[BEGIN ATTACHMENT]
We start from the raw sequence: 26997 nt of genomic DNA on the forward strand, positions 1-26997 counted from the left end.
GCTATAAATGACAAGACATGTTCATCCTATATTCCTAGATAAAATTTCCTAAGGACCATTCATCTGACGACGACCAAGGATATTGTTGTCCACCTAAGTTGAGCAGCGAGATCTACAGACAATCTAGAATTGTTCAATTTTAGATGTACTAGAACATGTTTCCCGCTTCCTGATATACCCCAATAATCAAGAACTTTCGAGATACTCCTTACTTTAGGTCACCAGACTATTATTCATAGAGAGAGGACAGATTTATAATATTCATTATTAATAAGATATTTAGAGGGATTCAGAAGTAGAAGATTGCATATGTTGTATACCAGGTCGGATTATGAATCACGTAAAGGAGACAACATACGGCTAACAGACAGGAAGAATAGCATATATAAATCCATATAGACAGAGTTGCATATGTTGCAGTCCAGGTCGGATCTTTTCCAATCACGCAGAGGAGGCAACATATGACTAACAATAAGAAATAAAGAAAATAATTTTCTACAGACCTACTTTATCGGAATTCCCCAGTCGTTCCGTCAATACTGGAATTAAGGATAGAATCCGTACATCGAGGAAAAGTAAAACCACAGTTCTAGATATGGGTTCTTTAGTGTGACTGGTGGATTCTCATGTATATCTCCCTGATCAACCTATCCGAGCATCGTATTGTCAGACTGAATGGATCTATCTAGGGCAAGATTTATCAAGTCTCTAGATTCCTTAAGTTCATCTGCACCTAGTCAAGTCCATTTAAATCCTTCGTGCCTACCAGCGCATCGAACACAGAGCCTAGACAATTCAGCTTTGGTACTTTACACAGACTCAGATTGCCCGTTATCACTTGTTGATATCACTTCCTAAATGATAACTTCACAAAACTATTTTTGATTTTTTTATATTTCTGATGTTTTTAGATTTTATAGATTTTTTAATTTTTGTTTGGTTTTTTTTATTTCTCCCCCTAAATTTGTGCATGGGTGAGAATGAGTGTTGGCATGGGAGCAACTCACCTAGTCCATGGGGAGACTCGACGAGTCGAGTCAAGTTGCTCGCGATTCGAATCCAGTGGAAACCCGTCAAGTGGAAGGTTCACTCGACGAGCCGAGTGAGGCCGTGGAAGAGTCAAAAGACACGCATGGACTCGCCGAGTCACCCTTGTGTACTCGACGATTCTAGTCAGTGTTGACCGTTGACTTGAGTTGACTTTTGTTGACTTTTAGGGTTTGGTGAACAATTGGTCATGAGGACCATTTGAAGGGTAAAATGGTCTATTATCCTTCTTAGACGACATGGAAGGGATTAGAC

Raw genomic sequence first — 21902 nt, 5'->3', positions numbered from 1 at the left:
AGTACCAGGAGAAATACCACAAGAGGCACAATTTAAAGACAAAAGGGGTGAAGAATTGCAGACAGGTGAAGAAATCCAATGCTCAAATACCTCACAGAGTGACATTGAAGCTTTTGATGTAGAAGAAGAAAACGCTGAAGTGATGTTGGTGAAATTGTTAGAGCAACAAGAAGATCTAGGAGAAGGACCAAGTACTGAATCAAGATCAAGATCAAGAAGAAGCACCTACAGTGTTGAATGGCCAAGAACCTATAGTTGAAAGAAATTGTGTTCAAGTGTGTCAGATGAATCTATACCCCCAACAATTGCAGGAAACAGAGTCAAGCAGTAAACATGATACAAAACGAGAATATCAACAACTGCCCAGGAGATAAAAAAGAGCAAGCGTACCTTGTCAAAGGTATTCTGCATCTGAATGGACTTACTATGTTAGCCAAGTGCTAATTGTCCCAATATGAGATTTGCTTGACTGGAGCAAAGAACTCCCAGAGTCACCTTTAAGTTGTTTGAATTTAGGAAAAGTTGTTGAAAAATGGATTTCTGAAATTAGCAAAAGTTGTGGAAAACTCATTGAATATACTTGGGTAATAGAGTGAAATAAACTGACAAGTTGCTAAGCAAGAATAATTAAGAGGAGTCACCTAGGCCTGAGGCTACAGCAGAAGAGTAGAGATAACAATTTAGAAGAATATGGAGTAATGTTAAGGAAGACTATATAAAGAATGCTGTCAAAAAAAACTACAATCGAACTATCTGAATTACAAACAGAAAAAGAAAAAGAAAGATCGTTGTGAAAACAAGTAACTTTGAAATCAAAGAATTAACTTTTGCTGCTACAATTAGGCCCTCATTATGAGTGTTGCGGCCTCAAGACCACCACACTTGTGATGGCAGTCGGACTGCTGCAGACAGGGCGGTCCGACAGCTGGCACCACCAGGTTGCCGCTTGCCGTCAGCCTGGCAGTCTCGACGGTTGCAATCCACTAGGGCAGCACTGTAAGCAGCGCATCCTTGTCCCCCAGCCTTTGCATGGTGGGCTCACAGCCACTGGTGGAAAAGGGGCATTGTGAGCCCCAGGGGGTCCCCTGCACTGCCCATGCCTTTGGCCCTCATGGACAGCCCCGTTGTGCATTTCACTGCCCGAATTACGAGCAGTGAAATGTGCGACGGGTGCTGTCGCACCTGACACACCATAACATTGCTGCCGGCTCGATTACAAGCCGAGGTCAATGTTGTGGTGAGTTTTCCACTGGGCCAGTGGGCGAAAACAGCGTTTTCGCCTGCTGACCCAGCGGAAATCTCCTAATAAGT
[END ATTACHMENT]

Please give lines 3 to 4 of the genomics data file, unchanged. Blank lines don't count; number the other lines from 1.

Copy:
Raw genomic sequence first — 21902 nt, 5'->3', positions numbered from 1 at the left:
AGTACCAGGAGAAATACCACAAGAGGCACAATTTAAAGACAAAAGGGGTGAAGAATTGCAGACAGGTGAAGAAATCCAATGCTCAAATACCTCACAGAGTGACATTGAAGCTTTTGATGTAGAAGAAGAAAACGCTGAAGTGATGTTGGTGAAATTGTTAGAGCAACAAGAAGATCTAGGAGAAGGACCAAGTACTGAATCAAGATCAAGATCAAGAAGAAGCACCTACAGTGTTGAATGGCCAAGAACCTATAGTTGAAAGAAATTGTGTTCAAGTGTGTCAGATGAATCTATACCCCCAACAATTGCAGGAAACAGAGTCAAGCAGTAAACATGATACAAAACGAGAATATCAACAACTGCCCAGGAGATAAAAAAGAGCAAGCGTACCTTGTCAAAGGTATTCTGCATCTGAATGGACTTACTATGTTAGCCAAGTGCTAATTGTCCCAATATGAGATTTGCTTGACTGGAGCAAAGAACTCCCAGAGTCACCTTTAAGTTGTTTGAATTTAGGAAAAGTTGTTGAAAAATGGATTTCTGAAATTAGCAAAAGTTGTGGAAAACTCATTGAATATACTTGGGTAATAGAGTGAAATAAACTGACAAGTTGCTAAGCAAGAATAATTAAGAGGAGTCACCTAGGCCTGAGGCTACAGCAGAAGAGTAGAGATAACAATTTAGAAGAATATGGAGTAATGTTAAGGAAGACTATATAAAGAATGCTGTCAAAAAAAACTACAATCGAACTATCTGAATTACAAACAGAAAAAGAAAAAGAAAGATCGTTGTGAAAACAAGTAACTTTGAAATCAAAGAATTAACTTTTGCTGCTACAATTAGGCCCTCATTATGAGTGTTGCGGCCTCAAGACCACCACACTTGTGATGGCAGTCGGACTGCTGCAGACAGGGCGGTCCGACAGCTGGCACCACCAGGTTGCCGCTTGCCGTCAGCCTGGCAGTCTCGACGGTTGCAATCCACTAGGGCAGCACTGTAAGCAGCGCATCCTTGTCCCCCAGCCTTTGCATGGTGGGCTCACAGCCACTGGTGGAAAAGGGGCATTGTGAGCCCCAGGGGGTCCCCTGCACTGCCCATGCCTTTGGCCCTCATGGACAGCCCCGTTGTGCATTTCACTGCCCGAATTACGAGCAGTGAAATGTGCGACGGGTGCTGTCGCACCTGACACACCATAACATTGCTGCCGGCTCGATTACAAGCCGAGGTCAATGTTGTGGTGAGTTTTCCACTGGGCCAGTGGGCGAAAACAGCGTTTTCGCCTGCTGACCCAGCGGAAATCTCCTAATAAGT